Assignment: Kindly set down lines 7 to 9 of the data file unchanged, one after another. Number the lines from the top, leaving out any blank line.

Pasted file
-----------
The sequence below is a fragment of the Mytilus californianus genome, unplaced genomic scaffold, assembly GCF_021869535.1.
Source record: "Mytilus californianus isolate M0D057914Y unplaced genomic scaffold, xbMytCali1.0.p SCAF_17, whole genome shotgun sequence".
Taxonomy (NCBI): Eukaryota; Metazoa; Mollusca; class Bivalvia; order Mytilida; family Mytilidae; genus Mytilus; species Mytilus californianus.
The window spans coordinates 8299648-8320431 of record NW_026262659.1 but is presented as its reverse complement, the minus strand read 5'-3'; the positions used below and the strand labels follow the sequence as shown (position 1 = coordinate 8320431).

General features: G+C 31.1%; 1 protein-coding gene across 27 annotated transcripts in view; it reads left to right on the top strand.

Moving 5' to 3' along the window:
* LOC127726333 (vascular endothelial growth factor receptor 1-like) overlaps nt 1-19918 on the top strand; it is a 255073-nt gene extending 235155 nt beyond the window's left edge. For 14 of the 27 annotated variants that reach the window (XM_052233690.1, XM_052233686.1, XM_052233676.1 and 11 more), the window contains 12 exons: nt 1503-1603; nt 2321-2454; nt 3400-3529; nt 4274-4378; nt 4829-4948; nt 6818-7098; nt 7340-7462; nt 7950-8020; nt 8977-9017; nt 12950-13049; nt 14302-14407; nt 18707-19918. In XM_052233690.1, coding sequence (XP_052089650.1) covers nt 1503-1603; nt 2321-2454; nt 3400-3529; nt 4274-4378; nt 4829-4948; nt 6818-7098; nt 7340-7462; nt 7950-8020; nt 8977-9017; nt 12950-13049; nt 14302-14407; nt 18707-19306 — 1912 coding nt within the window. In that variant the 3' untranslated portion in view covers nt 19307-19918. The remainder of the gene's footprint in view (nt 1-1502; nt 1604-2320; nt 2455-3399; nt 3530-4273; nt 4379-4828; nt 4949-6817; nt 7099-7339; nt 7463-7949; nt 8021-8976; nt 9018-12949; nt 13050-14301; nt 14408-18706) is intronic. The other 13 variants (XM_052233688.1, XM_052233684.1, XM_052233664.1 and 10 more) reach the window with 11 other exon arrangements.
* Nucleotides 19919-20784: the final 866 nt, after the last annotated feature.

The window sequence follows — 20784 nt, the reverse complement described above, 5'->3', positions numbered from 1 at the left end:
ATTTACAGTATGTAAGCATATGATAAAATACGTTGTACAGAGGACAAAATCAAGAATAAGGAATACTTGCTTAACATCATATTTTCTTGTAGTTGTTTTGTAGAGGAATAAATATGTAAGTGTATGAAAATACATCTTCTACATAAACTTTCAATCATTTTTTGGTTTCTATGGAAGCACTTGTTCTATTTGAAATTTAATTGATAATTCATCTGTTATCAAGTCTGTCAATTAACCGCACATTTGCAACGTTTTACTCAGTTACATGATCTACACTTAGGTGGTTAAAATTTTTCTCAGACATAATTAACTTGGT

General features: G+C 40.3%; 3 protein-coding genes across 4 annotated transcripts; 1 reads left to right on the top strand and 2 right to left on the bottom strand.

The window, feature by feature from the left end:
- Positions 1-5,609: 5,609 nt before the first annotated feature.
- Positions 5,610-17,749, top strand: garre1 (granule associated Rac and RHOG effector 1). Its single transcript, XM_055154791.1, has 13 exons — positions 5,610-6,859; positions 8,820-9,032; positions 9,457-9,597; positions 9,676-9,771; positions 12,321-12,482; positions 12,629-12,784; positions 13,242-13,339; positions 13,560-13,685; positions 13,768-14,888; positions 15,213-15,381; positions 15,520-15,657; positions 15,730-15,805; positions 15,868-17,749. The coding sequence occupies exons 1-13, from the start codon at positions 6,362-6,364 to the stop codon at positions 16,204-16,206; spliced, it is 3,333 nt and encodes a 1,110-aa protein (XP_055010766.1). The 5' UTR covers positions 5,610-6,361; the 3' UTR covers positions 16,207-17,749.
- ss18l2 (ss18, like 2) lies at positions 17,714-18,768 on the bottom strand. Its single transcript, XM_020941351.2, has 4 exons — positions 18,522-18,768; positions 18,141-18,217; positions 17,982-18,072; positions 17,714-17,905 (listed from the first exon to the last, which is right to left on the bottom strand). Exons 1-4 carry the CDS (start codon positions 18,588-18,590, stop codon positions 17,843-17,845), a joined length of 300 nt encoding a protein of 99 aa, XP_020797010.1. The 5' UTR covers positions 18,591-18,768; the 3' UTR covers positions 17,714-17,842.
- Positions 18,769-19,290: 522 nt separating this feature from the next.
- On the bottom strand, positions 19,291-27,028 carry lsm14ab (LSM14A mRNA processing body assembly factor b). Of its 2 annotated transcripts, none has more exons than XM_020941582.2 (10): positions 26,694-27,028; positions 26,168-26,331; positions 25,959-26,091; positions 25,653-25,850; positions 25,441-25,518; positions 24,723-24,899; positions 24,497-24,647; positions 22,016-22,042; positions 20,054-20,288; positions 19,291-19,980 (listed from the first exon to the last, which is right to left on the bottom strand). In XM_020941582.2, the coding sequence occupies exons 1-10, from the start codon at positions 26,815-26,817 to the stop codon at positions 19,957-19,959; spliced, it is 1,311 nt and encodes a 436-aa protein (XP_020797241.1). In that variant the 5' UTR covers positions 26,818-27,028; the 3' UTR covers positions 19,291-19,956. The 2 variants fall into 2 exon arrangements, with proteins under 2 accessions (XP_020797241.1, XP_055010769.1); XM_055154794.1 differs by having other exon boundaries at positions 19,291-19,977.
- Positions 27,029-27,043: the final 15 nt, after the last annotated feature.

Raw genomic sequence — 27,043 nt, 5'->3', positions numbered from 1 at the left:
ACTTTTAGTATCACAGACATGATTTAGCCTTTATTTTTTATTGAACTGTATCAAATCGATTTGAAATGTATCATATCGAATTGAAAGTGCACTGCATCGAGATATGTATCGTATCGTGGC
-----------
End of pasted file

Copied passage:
* LOC127726333 (vascular endothelial growth factor receptor 1-like) overlaps nt 1-19918 on the top strand; it is a 255073-nt gene extending 235155 nt beyond the window's left edge. For 14 of the 27 annotated variants that reach the window (XM_052233690.1, XM_052233686.1, XM_052233676.1 and 11 more), the window contains 12 exons: nt 1503-1603; nt 2321-2454; nt 3400-3529; nt 4274-4378; nt 4829-4948; nt 6818-7098; nt 7340-7462; nt 7950-8020; nt 8977-9017; nt 12950-13049; nt 14302-14407; nt 18707-19918. In XM_052233690.1, coding sequence (XP_052089650.1) covers nt 1503-1603; nt 2321-2454; nt 3400-3529; nt 4274-4378; nt 4829-4948; nt 6818-7098; nt 7340-7462; nt 7950-8020; nt 8977-9017; nt 12950-13049; nt 14302-14407; nt 18707-19306 — 1912 coding nt within the window. In that variant the 3' untranslated portion in view covers nt 19307-19918. The remainder of the gene's footprint in view (nt 1-1502; nt 1604-2320; nt 2455-3399; nt 3530-4273; nt 4379-4828; nt 4949-6817; nt 7099-7339; nt 7463-7949; nt 8021-8976; nt 9018-12949; nt 13050-14301; nt 14408-18706) is intronic. The other 13 variants (XM_052233688.1, XM_052233684.1, XM_052233664.1 and 10 more) reach the window with 11 other exon arrangements.
* Nucleotides 19919-20784: the final 866 nt, after the last annotated feature.

The window sequence follows — 20784 nt, the reverse complement described above, 5'->3', positions numbered from 1 at the left end: